Digital Evidence v Artificial Evidence

Jul 1, 2024

With the proliferation of Artificial Intelligence (AI), it has never been easier to manipulate messages, videos or graphics. Therefore, the integrity of digital evidence in the age of artificial intelligence is under scrutiny.



The integration of Artificial Intelligence (AI) technologies into everyday life, including the labour law arena, presents a dual-edged sword. On one hand, it offers enhanced capabilities for communication, efficiency, and evidence collection. On the other hand, it introduces significant risks, particularly regarding the authenticity and reliability of digital evidence. In South Africa, where WhatsApp messages are now accepted as digital evidence in courts, including the CCMA and bargaining councils, these challenges are particularly pertinent.


The Challenge of AI-Generated Manipulations

AI’s ability to create highly realistic deep fakes and mimic voices poses a serious threat to the integrity of digital evidence. Deep fakes can convincingly alter video footage to show individuals saying or doing things they never did. Similarly, AI-driven voice synthesis can produce audio recordings that sound authentic but are entirely fabricated. These technologies can be weaponised to undermine the credibility of digital evidence, leading to potential miscarriages of justice.


Admissibility of Digital Evidence

South African courts’ acceptance of WhatsApp messages as digital evidence is a progressive step, reflecting the realities of modern communication. However, this also necessitates stringent measures to ensure that such evidence is not tampered with. The legal system must adapt to include robust verification processes for digital evidence, such as:

  1. Forensic Analysis: Employing advanced forensic techniques to authenticate digital communications. This can involve metadata analysis, examining the chain of custody, and using software to detect anomalies indicative of manipulation.
  2. Chain of Custody Documentation: Ensuring a well-documented chain of custody for digital evidence, which tracks the handling of evidence from collection to presentation in court. This can help establish authenticity and integrity.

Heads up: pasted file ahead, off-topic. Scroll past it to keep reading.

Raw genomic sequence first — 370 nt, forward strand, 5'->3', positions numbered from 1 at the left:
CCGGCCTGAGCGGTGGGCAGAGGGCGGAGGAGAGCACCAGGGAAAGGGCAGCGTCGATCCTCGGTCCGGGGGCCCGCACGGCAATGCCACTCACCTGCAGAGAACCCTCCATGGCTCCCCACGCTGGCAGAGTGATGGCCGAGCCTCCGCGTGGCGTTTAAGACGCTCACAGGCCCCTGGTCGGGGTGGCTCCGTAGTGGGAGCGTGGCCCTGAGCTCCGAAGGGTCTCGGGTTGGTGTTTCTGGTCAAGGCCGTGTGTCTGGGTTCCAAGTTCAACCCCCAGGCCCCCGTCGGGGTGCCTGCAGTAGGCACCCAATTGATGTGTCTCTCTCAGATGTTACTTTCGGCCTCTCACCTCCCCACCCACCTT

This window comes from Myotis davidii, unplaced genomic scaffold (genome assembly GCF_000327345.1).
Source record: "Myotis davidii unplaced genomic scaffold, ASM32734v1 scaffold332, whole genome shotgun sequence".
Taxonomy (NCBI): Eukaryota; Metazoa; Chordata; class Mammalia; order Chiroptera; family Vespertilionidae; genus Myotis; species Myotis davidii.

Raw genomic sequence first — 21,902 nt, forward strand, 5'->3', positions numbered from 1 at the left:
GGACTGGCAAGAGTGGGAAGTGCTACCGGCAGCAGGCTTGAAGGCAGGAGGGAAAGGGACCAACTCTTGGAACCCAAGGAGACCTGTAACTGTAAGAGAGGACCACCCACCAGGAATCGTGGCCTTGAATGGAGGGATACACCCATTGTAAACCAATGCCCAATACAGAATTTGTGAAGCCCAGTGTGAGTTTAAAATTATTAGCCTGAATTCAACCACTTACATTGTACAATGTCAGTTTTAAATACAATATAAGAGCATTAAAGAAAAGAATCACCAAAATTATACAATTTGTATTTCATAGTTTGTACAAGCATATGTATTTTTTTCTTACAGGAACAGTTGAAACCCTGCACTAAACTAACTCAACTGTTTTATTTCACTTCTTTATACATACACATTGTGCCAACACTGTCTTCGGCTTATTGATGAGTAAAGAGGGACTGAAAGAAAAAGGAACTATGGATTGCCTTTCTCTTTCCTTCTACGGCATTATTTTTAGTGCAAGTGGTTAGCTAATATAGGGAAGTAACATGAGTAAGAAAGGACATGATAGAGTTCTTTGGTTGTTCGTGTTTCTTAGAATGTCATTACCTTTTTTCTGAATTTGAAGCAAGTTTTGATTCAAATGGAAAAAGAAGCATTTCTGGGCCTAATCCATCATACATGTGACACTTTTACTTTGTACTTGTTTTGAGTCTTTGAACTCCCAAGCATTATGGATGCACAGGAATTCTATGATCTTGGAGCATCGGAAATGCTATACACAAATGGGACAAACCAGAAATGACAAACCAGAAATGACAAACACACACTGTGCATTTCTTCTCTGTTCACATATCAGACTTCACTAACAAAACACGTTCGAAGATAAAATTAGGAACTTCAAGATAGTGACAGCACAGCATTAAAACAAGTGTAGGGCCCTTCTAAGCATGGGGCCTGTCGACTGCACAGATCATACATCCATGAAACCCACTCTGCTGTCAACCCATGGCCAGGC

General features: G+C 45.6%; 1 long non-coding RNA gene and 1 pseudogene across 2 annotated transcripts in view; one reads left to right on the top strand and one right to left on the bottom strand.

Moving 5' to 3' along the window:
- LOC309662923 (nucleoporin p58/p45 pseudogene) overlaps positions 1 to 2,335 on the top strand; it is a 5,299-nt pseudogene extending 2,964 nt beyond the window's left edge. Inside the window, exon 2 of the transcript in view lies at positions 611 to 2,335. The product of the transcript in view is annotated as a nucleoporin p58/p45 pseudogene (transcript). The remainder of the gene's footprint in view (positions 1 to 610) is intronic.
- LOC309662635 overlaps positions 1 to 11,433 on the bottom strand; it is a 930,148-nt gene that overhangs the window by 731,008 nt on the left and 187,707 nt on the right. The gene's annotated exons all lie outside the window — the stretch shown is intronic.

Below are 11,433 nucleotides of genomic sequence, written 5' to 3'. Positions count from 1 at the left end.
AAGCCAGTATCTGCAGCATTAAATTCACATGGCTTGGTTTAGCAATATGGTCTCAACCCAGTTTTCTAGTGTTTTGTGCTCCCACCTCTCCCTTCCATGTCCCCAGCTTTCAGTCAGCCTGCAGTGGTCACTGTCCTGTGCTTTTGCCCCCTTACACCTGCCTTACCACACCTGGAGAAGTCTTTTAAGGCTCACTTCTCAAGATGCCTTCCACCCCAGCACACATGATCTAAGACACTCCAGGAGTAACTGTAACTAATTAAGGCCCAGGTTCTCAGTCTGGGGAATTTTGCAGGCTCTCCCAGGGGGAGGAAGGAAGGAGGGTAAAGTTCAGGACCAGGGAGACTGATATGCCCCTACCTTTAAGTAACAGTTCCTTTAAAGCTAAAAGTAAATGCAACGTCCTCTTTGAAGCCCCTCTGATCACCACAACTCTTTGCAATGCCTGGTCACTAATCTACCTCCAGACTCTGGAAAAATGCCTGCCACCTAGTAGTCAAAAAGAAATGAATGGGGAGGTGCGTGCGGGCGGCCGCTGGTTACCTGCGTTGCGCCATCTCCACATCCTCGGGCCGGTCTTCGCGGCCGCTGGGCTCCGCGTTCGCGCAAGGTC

3. Expert Testimony: Leveraging experts in digital forensics to testify on the reliability and authenticity of the presented digital evidence. Experts can explain the methods used to verify evidence and address any doubts about its legitimacy.

Legal and Ethical Consideration

The legal system must also consider the ethical implications of AI in the context of evidence. There is a need for:

  • Regulatory Frameworks: Developing regulations that specifically address the use of AI in creating and verifying digital evidence. This could include guidelines for the admissibility of AI-generated content and standards for forensic analysis.
  • Education and Training: Providing judges, lawyers, and law enforcement with training on the capabilities and limitations of AI technologies. Understanding how AI can be used both constructively and maliciously is crucial for making informed decisions about evidence.


The proliferation of AI technologies brings both opportunities and challenges to the legal landscape in South Africa. While the acceptance of WhatsApp messages as digital evidence is a step forward, it is imperative to address the accompanying risks. By implementing rigorous verification processes, enhancing legal frameworks, and educating legal professionals, South Africa can better safeguard the integrity of digital evidence in the age of AI.

Disclaimer: LabourMan exclusively provides services to employers.

The content does not constitute legal advice, are not intended to be a substitute for legal advice and should not be relied upon as such. Kindly contact us on or 021 556 1075 to speak to one of our consultants.


Wallace Albertyn

Wallace Albertyn is a Senior Associate and Legal Advisor at LabourMan Consultants.

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